Several methods for the removal of pacemaker leads have heretofore been proposed. One method involves a lead removal tool that utilizes a hollow, rigid tube and beveled rod tip for engaging and deforming the coil structure of the heart lead. However, if such a lead can not be removed because of some complication, the tip of the tool is nevertheless locked in place and could not be removed from the lead. Consequently, both the tool and the lead would have to be surgically removed. Moreover, the rigid tube of the tool could easily puncture a blood vessel or a heart cavity wall.
Another method for transvenously extracting a lead involves manual manipulation without the use of an external tool. However, such a method is not possible if the lead has become encapsulated in a blood vessel. Moreover, this method puts excessive strain and tension on the polyurethane or silicone insulation surrounding most pacemaker leads. Should the lead break, the broken inner coil and insulation could damage the heart or surrounding blood vessels. Surgical removal of the broken lead would be imperative. Moreover, if the pacemaker lead included tines, a corkscrew, or another fixation device at the tip, pulling on the lead could seriously damage the wall of the heart.
Another technique has been disclosed in U.S. Pat. No. 4,943,289. This method generally includes the use of a stiffening stylet, which can be inserted into the lead, and then engages the inner coil of the lead near the tip, allowing tension to be applied through the stiffening stylet close to the tip of the lead. This technique also uses a pair of telescopic flexible tubes that are positioned over the lead to free fibrotic connections until the tubes are close to the distal tip of the lead. In a related U.S. Pat. No. 5,632,749, Goode et al. teaches the use of an anchoring project or expandable means associated with the apparatus for lead extraction.
Another method has been disclosed in U.S. Pat. No. 5,620,451. In this patent, Rosborough teaches the use of a flexible coil of flattened ribbon, whereby a cutting surface is provided at the distal end of the coil. It is also disclosed that the coil is radiopaque so that its use may be observed in the body by fluoroscopy or other suitable means.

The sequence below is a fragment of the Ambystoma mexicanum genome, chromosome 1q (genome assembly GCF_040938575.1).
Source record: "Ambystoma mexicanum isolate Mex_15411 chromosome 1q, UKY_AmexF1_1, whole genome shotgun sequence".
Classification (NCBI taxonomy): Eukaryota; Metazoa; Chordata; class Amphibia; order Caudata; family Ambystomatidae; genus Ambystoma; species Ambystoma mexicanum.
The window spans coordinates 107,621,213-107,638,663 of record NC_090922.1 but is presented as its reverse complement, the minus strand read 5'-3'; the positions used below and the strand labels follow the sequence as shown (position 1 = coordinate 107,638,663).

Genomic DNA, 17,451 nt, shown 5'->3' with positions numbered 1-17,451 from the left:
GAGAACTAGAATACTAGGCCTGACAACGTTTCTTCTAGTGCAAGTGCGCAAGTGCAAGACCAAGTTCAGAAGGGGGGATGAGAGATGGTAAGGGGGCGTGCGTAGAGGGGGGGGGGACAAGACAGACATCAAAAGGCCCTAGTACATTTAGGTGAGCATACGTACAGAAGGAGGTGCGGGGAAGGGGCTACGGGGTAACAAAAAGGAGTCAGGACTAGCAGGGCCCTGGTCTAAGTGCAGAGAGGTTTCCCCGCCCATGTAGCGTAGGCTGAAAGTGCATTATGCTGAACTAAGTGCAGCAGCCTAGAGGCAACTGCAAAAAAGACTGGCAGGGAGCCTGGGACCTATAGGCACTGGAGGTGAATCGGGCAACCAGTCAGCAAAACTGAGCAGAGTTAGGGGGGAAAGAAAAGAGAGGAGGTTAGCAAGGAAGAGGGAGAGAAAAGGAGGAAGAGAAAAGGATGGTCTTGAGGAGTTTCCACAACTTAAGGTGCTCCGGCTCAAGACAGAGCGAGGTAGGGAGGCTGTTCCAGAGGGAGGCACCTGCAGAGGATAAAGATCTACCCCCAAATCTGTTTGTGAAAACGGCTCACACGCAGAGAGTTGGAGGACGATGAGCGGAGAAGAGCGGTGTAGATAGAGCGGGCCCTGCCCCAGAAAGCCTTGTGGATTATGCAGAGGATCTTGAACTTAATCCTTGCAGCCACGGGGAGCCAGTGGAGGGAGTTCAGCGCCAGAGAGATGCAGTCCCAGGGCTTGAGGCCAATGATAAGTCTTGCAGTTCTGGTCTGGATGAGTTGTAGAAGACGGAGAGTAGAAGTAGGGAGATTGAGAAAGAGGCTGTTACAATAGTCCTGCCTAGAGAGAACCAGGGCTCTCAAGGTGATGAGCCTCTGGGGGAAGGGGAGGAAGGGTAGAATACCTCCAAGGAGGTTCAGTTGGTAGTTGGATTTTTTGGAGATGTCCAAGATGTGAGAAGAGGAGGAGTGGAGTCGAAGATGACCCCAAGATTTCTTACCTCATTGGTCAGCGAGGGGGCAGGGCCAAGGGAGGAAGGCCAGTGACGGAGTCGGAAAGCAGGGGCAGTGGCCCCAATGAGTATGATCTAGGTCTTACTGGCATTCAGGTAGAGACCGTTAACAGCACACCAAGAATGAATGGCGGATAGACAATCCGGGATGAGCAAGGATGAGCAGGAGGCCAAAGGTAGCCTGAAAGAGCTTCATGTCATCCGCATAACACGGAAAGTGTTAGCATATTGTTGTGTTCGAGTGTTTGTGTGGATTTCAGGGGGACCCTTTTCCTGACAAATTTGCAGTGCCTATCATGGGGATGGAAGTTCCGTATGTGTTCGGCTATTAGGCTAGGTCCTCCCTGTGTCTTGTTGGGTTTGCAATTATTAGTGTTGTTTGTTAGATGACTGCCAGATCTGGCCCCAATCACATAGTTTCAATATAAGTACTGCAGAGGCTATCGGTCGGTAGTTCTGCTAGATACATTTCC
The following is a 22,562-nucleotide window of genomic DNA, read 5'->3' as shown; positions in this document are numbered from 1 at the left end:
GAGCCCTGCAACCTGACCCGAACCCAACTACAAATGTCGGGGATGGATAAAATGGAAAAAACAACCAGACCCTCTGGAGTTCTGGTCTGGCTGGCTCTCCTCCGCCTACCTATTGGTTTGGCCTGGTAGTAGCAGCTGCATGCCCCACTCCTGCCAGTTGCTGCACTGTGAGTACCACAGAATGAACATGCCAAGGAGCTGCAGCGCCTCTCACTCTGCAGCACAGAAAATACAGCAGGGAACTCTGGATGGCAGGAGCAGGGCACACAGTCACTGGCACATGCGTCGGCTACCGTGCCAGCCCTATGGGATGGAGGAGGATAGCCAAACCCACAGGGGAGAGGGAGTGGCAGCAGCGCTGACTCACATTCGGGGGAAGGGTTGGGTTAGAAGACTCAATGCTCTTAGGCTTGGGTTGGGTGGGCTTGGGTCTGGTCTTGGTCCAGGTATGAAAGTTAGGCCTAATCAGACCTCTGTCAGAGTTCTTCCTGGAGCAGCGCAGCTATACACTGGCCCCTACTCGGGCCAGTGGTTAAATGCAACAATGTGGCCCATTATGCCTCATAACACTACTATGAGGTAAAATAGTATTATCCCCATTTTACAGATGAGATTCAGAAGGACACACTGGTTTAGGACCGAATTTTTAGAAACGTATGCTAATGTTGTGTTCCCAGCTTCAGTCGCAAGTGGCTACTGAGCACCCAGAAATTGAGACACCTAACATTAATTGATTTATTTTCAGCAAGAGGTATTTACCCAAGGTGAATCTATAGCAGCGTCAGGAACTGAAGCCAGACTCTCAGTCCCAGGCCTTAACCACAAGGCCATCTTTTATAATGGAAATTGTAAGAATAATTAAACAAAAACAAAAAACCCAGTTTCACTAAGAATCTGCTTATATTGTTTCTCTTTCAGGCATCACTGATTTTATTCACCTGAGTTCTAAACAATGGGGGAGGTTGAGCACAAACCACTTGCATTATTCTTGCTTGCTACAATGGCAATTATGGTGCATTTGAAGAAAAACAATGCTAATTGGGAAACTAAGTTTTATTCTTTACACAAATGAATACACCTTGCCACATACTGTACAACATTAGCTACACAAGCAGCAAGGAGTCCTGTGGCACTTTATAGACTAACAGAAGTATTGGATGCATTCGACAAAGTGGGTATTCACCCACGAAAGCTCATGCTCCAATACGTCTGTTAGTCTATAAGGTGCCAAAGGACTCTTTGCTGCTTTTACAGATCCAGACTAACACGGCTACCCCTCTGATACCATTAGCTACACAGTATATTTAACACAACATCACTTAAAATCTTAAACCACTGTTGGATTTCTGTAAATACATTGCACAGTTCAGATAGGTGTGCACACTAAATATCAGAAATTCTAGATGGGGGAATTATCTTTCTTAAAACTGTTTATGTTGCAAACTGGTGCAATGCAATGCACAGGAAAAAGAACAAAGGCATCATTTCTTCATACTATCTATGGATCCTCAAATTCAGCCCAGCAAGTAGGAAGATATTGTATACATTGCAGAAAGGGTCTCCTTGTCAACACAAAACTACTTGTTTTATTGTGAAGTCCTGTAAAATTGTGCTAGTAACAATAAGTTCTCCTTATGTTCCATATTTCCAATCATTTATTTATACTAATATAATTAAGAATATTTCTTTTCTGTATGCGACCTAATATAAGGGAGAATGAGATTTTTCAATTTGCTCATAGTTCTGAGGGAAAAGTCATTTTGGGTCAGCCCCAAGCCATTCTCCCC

What is particular interest to the present invention are radiofrequency (RF) ablation protocols, which have been proven to be highly effective in tissue ablation, while exposing a patient to minimal side effects and risks. Radiofrequency energy may be used in cutting the tissue, or separating implant parts and other substrates. Radiofrequency energy may also be utilized to trigger a memory-shaped Nitinol electrode to effect the tissue separating of the scar tissues from the implanted lead. Through a combination of the mechanical rotating cut force of the memory-shaped Nitinol electrode and the radiofrequency energy on a catheter-based device, extraction and removal of an implanted lead becomes feasible and less difficult.
There is therefore a clinical need for a device which comprises a catheter system having a sharp cutting edge of the memory-shaped Nitinol electrode with RF energy delivery capability, that is useful for extraction and removal of undesired lead by minimally invasive procedures.
In general, it is an object of the present invention to provide an improved catheter system for lead removal of the heart pacemaker leads or cardioverter-defibrillator endocardial leads. It is another object of the present invention to provide a lead extraction system with an electrode means, which is activatable and can be used in ablating an undesired tissue mass, such as a scar tissue or a fibrotic attachment at the venous entry or subclavian area and the ventricle surrounding an implanted lead in a minimally invasive manner. The "activatable electrode means" in this invention includes a memory-shaped Nitinol electrode means having a plurality of sheet members, each sheet member comprising a sharp-edge distal end and can change shape at or above a transitional temperature. Another object of the present invention is to provide a lead extraction system to irrigate the scar tissue site during or after the lead extraction. It is another object of the invention to provide a radiofrequency current to the electrode means for lead separation and extraction. It is still another object of the present invention to provide a temperature sensing means for the electrode means and a temperature controller to sense a temperature measured from the temperature sensing means to control the delivery of the radiofrequency current.
Briefly, heat is generated by supplying a suitable energy source to a device, which is comprised of an electrode means, in contact with the body tissues. A suitable energy source may consist of radiofrequency energy, microwave energy, ultrasonic energy, alternating current energy, or laser energy. The energy can be supplied to the electrode means and subsequently to the tissues through the electrode means. A DIP (dispersive indifferent pad) type pad or electrode that contacts a patient, is connected to the Indifferent Electrode Connector on the RF generator. Therefore, the RF current delivery becomes effective when a close circuit from a RF generator through a patient and returning to the RF generator is formed. When using an alternating current outlet, the generator should be grounded to avoid electrical interference. Heat is controlled by the power of the RF current delivered and by the delivery duration. The standard RF current generator means and its applications through the electrode means to a patient are well known for those who are skilled in the art.